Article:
There are no glittering prizes for Stage Seen’s 2014 awards, nor indeed any proper categories. But there have been some special theatre moments to share as the year draws to a close…
Best spectacle…Rupert Goold’s American Psycho at the Almeida tipped into 2014. It was an overwhelming show with Duncan Sheik’s stunning score, fabulous design from Es Devlin, and the splendid vision of Matt Smith as Patrick Bateman making his entrance through a trapdoor, flooded with UV tanning light and clad only in a pair of tighty-whities. Unforgettable.
Most rudely cut off in its prime…What happened to The Full Monty last March? The strong cast, including Kenny Doughty, flung themselves into the story, and it appeared to be extremely well received by its audiences. But even an Oliver Award nomination wasn’t enough to save its run at the Noel Coward Theatre after only five weeks.
Most heartwarming children’s show…The adaptation of The Velveteen Rabbit at the Unicorn Theatre, directed by Purni Morell, was everything it should have been – clever, imaginative and packed with powerful messages about friendship, love, and the fear of abandonment. Christian Roe was adorable as the twitchy-nosed Rabbit – and a real, live, fluffy bunny hopped into the spotlight, too.
Best villain…Sweaty, greasy and ill-dressed, Richard of Gloucester’s true ambitions for the crown were well disguised by David Hywel Baynes in the Iris Theatre production of Richard III, performed in the grounds and church of St Paul’s in Covent Garden. A brilliant characterisation.
Best use of the Thames…As a site-specific show, Thomas Otway’s Venice Preserv’d was a triumph for its use of the river as a backdrop, with inner-city Deptford standing in creditably for the Italian city at Paynes & Borthwick Wharf. Add to that the intense performances from Ashley Zhangazha and luminous Jessie Buckley, and it made a riveting show.
Most thought-provoking…Paula Rees was born with cerebral palsy, and it took years of determined efforts from all her family to challenge medical indifference and ensure she had opportunities to develop her talents. She was on stage throughout this autobiographical story of her life, Paula’s Story at the Chickenshed Theatre, with original songs played by Jo Collins. It’s a thoroughly inspiring venue, working to give hundreds of young people confidence and a better chance in life.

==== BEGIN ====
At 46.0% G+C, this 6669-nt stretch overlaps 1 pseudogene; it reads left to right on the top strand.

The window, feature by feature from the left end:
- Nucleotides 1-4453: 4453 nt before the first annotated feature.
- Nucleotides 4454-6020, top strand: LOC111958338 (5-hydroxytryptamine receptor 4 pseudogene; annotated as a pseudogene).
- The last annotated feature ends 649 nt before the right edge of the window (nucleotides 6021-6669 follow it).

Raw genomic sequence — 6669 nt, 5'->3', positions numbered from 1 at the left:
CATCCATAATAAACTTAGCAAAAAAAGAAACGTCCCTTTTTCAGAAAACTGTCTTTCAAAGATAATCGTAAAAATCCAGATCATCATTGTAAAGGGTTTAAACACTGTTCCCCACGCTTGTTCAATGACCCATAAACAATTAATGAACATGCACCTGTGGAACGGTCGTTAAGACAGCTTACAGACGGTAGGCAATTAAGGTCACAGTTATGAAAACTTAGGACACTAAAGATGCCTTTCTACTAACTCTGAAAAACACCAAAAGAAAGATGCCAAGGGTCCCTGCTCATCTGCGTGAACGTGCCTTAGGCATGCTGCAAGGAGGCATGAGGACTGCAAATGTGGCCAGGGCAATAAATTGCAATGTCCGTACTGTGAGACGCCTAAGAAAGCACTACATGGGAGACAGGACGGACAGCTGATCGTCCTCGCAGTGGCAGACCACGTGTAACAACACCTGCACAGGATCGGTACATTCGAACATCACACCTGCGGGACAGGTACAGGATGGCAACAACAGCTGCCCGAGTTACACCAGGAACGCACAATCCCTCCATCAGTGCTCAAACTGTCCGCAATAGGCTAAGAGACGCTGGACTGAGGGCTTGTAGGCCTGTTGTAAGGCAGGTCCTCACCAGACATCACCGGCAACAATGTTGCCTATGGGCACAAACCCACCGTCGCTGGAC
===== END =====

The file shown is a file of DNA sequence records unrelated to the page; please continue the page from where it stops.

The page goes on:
Most energetic cast…It was a mile-a-minute production of Much Ado About Nothing at the Lion & Unicorn in Kentish Town, directed by Ross McGregor. Hannah Ellis created a sparky, funny and charming Beatrice, and Christopher Neels was a force of nature as Benedick – like an adorable but untrainable puppy. Great use of contemporary music and dance too.
Up-close musical performance…David Bedella made a chilling but strangely gorgeous Sweeney Todd in the Twickenham Theatre’s intimate space. Excellent support from all the cast, including Sarah Ingram as grisly Mrs Lovett.
Best show in a Pie Shop…Another Sweeney, this time created in Harrington’s Pie Shop (really) by Tooting Arts Club. So good, Sondheim himself came to see it. And so did James Franco.
Dance spectacular…Around 8,000 boys and young men took part in workshops run by Re:Bourne, as part of the creation of the dance adaptation of Lord of the Flies. Performed at Sadler’s Wells, its combination of professionals and talented youngsters was inspirational and captured the chilling spirit of William Golding’s novel.
Naughtiest Knight…From his first bleary appearance in Henry IV Part I and II, clambering out from under Prince Hal’s bedcovers, Antony Sher as Sir John Falstaff had the Barbican audience entirely under his spell. Unmissable.
Feistiest fight…In The Knight of the Burning Pestle fight director Kevin McCurdy scattered the cast all over the Sam Wanamaker Playhouse in a brilliant set-to that was almost balletic in its choreography. And very funny.
Sauciest panto…It was a tale of two booties, with adults-only humour in Sleeping Booty at the Leicester Square Theatre, and Booty and the Biatch at Battersea’s Lost Theatre. Both packed full of innuendo, gorgeous costumes and X-rated comedy.
Nicest newcomer…OK, he’s scarcely a newcomer to the public, but in his first-ever stage performance as Kenneth Grahame, Alan Titchmarsh was a comforting narrator who radiated warmth and affability in The Wind in the Willows. This mix of dance and theatre from the Royal Opera House’s Linbury Studio Theatre is deservedly back in the West End for second year, at the Vaudeville.
Best storytelling…The Winter’s Tales at the Globe’s Sam Wanamaker Playhouse have proved riveting – great stories read in a single sitting, with music to accompany the tales. Deborah Findlay read four Katherine Mansfield stories; Aidan Gillen chose James Joyce’s The Dead. Chekhov, DH Lawrence, Daphne Du Maurier and F. Scott Fitzgerald are also on the winter menu, read by Penelope Wilton, Roger Allam, James Norton and Harriet Walter.
Happy New Year. Here’s to 2015…